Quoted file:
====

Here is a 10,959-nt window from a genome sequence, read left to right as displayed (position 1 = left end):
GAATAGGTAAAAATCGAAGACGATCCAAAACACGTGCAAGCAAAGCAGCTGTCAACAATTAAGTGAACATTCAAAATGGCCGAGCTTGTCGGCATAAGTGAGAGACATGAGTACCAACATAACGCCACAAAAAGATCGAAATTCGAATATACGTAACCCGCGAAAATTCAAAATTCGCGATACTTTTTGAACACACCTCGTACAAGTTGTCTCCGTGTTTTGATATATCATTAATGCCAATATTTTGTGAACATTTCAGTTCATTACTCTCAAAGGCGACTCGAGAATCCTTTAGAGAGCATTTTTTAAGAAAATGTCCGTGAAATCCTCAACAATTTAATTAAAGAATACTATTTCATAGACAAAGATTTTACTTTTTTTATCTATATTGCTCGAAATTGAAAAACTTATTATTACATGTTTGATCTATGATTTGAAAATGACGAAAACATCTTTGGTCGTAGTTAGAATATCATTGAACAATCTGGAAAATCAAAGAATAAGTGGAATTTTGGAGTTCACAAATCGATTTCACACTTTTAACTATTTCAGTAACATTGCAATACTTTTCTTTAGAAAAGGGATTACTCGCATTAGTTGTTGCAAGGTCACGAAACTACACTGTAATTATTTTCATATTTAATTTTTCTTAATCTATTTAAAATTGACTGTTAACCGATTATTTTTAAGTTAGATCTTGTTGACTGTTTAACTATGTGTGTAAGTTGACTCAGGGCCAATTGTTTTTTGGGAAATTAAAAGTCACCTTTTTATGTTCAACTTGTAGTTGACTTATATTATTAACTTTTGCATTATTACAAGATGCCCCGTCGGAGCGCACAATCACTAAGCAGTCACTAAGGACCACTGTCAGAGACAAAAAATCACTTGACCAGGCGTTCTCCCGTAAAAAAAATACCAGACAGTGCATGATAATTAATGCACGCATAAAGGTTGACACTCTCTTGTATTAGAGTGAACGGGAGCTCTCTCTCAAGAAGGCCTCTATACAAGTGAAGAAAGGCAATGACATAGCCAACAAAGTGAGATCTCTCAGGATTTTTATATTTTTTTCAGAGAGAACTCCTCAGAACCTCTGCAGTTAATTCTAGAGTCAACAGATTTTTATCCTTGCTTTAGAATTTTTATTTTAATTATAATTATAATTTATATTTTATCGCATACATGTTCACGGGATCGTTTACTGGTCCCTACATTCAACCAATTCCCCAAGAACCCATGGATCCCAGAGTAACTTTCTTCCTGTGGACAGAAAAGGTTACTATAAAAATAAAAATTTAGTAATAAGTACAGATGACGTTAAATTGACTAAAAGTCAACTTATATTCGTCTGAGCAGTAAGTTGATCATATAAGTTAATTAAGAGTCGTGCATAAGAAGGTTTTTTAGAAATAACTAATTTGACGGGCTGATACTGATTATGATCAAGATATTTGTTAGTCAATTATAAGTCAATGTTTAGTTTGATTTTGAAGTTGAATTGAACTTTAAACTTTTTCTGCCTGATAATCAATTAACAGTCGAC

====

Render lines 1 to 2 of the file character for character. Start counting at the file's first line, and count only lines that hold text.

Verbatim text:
Here is a 10,959-nt window from a genome sequence, read left to right as displayed (position 1 = left end):
GAATAGGTAAAAATCGAAGACGATCCAAAACACGTGCAAGCAAAGCAGCTGTCAACAATTAAGTGAACATTCAAAATGGCCGAGCTTGTCGGCATAAGTGAGAGACATGAGTACCAACATAACGCCACAAAAAGATCGAAATTCGAATATACGTAACCCGCGAAAATTCAAAATTCGCGATACTTTTTGAACACACCTCGTACAAGTTGTCTCCGTGTTTTGATATATCATTAATGCCAATATTTTGTGAACATTTCAGTTCATTACTCTCAAAGGCGACTCGAGAATCCTTTAGAGAGCATTTTTTAAGAAAATGTCCGTGAAATCCTCAACAATTTAATTAAAGAATACTATTTCATAGACAAAGATTTTACTTTTTTTATCTATATTGCTCGAAATTGAAAAACTTATTATTACATGTTTGATCTATGATTTGAAAATGACGAAAACATCTTTGGTCGTAGTTAGAATATCATTGAACAATCTGGAAAATCAAAGAATAAGTGGAATTTTGGAGTTCACAAATCGATTTCACACTTTTAACTATTTCAGTAACATTGCAATACTTTTCTTTAGAAAAGGGATTACTCGCATTAGTTGTTGCAAGGTCACGAAACTACACTGTAATTATTTTCATATTTAATTTTTCTTAATCTATTTAAAATTGACTGTTAACCGATTATTTTTAAGTTAGATCTTGTTGACTGTTTAACTATGTGTGTAAGTTGACTCAGGGCCAATTGTTTTTTGGGAAATTAAAAGTCACCTTTTTATGTTCAACTTGTAGTTGACTTATATTATTAACTTTTGCATTATTACAAGATGCCCCGTCGGAGCGCACAATCACTAAGCAGTCACTAAGGACCACTGTCAGAGACAAAAAATCACTTGACCAGGCGTTCTCCCGTAAAAAAAATACCAGACAGTGCATGATAATTAATGCACGCATAAAGGTTGACACTCTCTTGTATTAGAGTGAACGGGAGCTCTCTCTCAAGAAGGCCTCTATACAAGTGAAGAAAGGCAATGACATAGCCAACAAAGTGAGATCTCTCAGGATTTTTATATTTTTTTCAGAGAGAACTCCTCAGAACCTCTGCAGTTAATTCTAGAGTCAACAGATTTTTATCCTTGCTTTAGAATTTTTATTTTAATTATAATTATAATTTATATTTTATCGCATACATGTTCACGGGATCGTTTACTGGTCCCTACATTCAACCAATTCCCCAAGAACCCATGGATCCCAGAGTAACTTTCTTCCTGTGGACAGAAAAGGTTACTATAAAAATAAAAATTTAGTAATAAGTACAGATGACGTTAAATTGACTAAAAGTCAACTTATATTCGTCTGAGCAGTAAGTTGATCATATAAGTTAATTAAGAGTCGTGCATAAGAAGGTTTTTTAGAAATAACTAATTTGACGGGCTGATACTGATTATGATCAAGATATTTGTTAGTCAATTATAAGTCAATGTTTAGTTTGATTTTGAAGTTGAATTGAACTTTAAACTTTTTCTGCCTGATAATCAATTAACAGTCGAC